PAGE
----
4. Don’t forget your music…unless the rhythm of your shoes pounding on asphalt is music enough for you.
  5. Work on getting over your phobia for Port-a-Johns…unless “Depends” seems like a more attractive option.

Hope these tips help you for your next race! πŸ˜€


Week 5 Wins

After what felt like a long week of rest and recovery, I restarted my half marathon training plan where I left off.

The schedule said 5 miles on Tuesday and Thursday, and 7 on Saturday.  My reaction to that kind of mileage was “Goodness!”

It seemed like a daunting task but I just took it a day at a time ( and totally enjoyed my rest days).  

Amidst a very stressful week, there were some wins that made the week a much better one.  πŸ˜€

Win # 1

Tuesday’s run went surprisingly well.

I finished 5 miles in about an hour!

Mile 5 was my fastest!

Win #2

It was my first attempt at a 7 mile run. I decided to go slow and maintain a comfortable heart rate.  The results were even better than I expected.

Admittedly, I liked the negative split i.e.  the second half of the run was faster than the first half.  Mile 7 was my fastest!  I actually felt energetic enough to go for another mile…but I convinced myself otherwise.  πŸ˜€ This run definitely showed me the importance of a warm up!

Win #3

7 down, 6 more to go.  The journey continues!



40 is not the new 13!

You have most likely heard the expression “40 is the new 30″ or even ” 40 is the new 20″.  This generally refers to how 40 year olds’ body age (as opposed to their chronological age) is equivalent to that of a 30 year old.  This is generally as a result of eating healthier and exercising regularly.  Simply put, “Living a healthier lifestyle”.  

Of course, in most of Hollywood, their interpretation is primarily centered around the wrinkles on one’s face.  The more inanimate their faces look,(with the help of botox or facelifts) the younger they feel.  It is very sad that they feel pressured into such a situation!

In any case, I am not a Hollywood star but I am a 40 year old. πŸ˜€

I started training for a half marathon about a month ago.  Last week, I decided to do some “interval training” with my 13 year old son.  Interval training basically involves running at alternating speeds of fast and moderate paces for short distances.

My enthusiastic 13 year old runs at about a 6  to 7 minute mile so he wanted to get me to a sub 10 minute mile.  The best I had done up until that point was 10:28.  We started out quite well with my tracker showing me at a 8 to 8:30 minute mile (I was clearly giving it my all). That pace lasted for about a quarter mile.  At that point, I thought my heart would pound open my chest (maybe that’s a slight exaggeration) so I slowed down immediately!

We continued the training for another 1.5 miles but the best I could do after the first crazy run was a sub-11 mile. Not terribly shabby but there was a slight price to pay for that over-aggressiveness…as I was about to learn.

I realized the next day that I was experiencing some discomfort in my legs.  As hard as it was for me to accept, I knew that I had to rest and avoid running until my body was ready to go again.

There were two beautiful days that were so ideal for running, but I had to resist the urge to run…it was really hard but I reminded myself of the importance of healing to make it through that phase.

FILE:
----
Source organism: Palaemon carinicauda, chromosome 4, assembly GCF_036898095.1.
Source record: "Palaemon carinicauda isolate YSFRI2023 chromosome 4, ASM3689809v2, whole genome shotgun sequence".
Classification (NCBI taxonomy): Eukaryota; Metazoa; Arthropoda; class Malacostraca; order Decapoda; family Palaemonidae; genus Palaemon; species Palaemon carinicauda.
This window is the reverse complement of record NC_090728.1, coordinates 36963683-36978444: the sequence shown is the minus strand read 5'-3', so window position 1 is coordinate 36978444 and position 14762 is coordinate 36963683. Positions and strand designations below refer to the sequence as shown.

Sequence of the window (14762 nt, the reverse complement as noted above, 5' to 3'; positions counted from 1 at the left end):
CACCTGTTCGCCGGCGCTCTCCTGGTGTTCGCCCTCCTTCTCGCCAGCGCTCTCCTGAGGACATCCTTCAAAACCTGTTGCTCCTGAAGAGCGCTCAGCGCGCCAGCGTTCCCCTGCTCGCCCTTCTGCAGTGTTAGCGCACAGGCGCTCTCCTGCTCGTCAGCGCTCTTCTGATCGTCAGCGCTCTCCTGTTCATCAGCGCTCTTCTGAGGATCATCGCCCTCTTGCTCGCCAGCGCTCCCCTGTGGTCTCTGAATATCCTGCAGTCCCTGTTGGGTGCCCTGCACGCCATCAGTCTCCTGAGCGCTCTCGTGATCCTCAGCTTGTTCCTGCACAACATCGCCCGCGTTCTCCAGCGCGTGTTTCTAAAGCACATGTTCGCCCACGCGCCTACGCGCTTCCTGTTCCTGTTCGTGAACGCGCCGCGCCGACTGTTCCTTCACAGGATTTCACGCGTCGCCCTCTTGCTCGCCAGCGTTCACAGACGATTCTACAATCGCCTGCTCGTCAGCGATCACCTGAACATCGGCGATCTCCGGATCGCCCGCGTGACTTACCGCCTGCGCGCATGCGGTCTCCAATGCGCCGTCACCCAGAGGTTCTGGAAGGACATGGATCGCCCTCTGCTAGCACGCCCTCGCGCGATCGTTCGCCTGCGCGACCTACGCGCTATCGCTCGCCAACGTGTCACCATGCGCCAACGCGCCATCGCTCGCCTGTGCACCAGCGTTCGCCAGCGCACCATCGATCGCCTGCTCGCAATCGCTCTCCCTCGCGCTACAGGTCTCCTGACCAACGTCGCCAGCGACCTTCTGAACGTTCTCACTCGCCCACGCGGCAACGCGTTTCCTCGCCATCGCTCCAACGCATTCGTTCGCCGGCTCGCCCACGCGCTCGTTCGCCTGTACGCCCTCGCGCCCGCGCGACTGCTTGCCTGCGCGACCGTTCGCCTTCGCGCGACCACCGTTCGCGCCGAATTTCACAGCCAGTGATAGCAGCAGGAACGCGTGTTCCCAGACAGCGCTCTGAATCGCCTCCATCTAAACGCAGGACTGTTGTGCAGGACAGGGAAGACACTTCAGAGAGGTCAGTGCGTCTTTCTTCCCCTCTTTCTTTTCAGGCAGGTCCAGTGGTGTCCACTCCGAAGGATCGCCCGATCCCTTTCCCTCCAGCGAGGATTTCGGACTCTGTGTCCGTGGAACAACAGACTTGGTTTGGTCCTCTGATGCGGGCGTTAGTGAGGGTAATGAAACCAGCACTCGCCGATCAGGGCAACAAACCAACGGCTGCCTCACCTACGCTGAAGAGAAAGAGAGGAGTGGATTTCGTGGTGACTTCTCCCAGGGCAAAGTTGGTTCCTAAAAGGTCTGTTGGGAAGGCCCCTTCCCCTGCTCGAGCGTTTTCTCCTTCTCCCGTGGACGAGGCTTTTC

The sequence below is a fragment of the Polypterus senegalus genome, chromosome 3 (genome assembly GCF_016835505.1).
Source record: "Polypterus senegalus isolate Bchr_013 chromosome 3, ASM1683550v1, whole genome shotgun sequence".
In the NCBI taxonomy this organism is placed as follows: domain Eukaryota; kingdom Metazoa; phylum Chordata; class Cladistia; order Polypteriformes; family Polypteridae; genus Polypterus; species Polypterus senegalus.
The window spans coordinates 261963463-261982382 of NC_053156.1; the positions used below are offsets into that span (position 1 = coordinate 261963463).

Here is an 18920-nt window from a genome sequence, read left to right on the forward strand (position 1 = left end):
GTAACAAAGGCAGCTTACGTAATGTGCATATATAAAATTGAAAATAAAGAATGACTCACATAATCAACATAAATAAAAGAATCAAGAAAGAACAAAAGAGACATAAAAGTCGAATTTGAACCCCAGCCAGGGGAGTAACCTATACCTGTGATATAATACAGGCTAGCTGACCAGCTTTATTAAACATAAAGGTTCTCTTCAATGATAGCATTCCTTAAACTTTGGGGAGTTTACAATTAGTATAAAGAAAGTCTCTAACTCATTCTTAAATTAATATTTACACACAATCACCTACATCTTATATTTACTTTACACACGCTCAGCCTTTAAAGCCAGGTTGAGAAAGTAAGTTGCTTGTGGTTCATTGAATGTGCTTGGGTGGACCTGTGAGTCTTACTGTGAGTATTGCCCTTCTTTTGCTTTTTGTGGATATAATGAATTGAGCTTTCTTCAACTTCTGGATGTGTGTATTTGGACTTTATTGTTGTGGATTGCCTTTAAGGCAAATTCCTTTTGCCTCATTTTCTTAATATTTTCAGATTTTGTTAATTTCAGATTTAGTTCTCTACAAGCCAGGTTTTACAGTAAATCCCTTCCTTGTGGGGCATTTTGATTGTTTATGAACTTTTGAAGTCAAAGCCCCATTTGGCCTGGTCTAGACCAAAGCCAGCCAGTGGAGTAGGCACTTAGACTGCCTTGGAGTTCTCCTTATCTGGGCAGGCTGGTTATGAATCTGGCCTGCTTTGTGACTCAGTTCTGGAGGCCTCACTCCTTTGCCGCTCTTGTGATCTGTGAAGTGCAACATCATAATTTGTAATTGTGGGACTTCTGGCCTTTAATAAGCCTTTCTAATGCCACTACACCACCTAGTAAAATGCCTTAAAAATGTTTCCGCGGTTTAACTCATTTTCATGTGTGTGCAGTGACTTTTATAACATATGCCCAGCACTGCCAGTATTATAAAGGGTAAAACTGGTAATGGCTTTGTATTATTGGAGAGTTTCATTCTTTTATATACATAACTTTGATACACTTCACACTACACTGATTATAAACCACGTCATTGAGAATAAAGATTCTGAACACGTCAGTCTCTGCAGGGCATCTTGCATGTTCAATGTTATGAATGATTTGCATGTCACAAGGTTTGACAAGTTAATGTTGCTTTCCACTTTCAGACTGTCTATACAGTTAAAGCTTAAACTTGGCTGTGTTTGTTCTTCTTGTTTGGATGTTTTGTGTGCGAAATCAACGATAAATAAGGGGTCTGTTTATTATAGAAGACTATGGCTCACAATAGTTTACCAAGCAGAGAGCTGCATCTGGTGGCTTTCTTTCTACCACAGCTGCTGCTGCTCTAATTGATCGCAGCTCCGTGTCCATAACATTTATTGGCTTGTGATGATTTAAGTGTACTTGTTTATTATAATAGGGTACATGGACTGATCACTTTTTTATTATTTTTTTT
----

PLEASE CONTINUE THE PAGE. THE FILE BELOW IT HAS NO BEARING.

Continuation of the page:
I had to slow down this week so I waited until yesterday to resume running (I would call it more of a jog though). I ran for an hour and felt no pain after the run.  I also resumed lifting weights to build my quads and hamstrings. My lean pilates/yoga muscles needed some assistance to power my runs a little better.

I am happy to be back on track and on the track!

The key lessons I learned this week were:

  • I am not 13 anymore – I need to pace myself i.e. Build up to the sub 10 minute mile rather than forcing it. At 40, the body doesn’t bounce back as fast.
  • Aggression slows you down a.k.a. “Slow and Steady wins the race”. This is similar to speeding on a freeway. If you get pulled over by a cop, the time you spend squaring things away negates any time you save by speeding.
  • A short break doesn’t mean “The End”. They are as annoying as commercials but are needed to keep the show “running”.
  • Don’t give up! Patience will help you through this phase.

That’s it for the week.  I wanted to share with you that there will always be bumps or potholes in a journey, but there is usually a detour available.  Sometimes that detours also ends up providing a good snack or refuel break which makes the rest of the journey more enjoyable!



Every sculpture needed moulding

Beautiful pottery starts with a blob of clay.

Intricate Ice sculptures starts with a slab of ice.

The structures of the city of Petra began as mountains of sandstone.

In all of the cases stated above, there is a beginning, a vision and a final product.  Between the vision and the final product, there are small and calculated steps that the artist takes in order to get to the end state.

They can plan their moves to the most granular level but until they start chipping away they will not know what exactly they can expect.  As they move along, they may need to veer from the course that they set in order to maintain the integrity of the final product.  The end product may differ from their original vision, but it definitely would be of a higher quality.

This is the same principle I am trying to apply during my half marathon training.

Being that I was always active and athletic, I thought it would not be a terribly difficult task.  My only goal, initially, was to finish…period.

About a month into training, I have a better understanding of the time and training needs, how the body responds to the exercise and how it adapts to the increasing mileage per week.

It is not easy!  I have seen an improvement over the month…slowy, but surely.  I hope to still improve my pace to get it closer to a 10 minute mile…but I have to remind myself that patience and persistence are key…this is probably my biggest lesson.  My goal  is still to finish…but not to crawl across the finish line in the nick of time.  So an additional goal is to improve my pace…to the extent possible. πŸ˜€

I can celebrate a small win this weekend.  I “chipped away” three minutes off my 10K run.  When I was running, I actually felt as though I was running slow…so I guess that’s a sign that I am getting stronger.  I keep getting this image of me looking like Lou Ferrigno (the original TV Hulk) with the bulging quads and the tattered pants…but of course I probably weigh more than a hundred pounds less than him! πŸ˜€. 


No 13 minute miles and enough energy to speed it up over the last 1.25 miles….yeah!!  Chip #1 was a success!

The sculpture, I mean, the journey continues!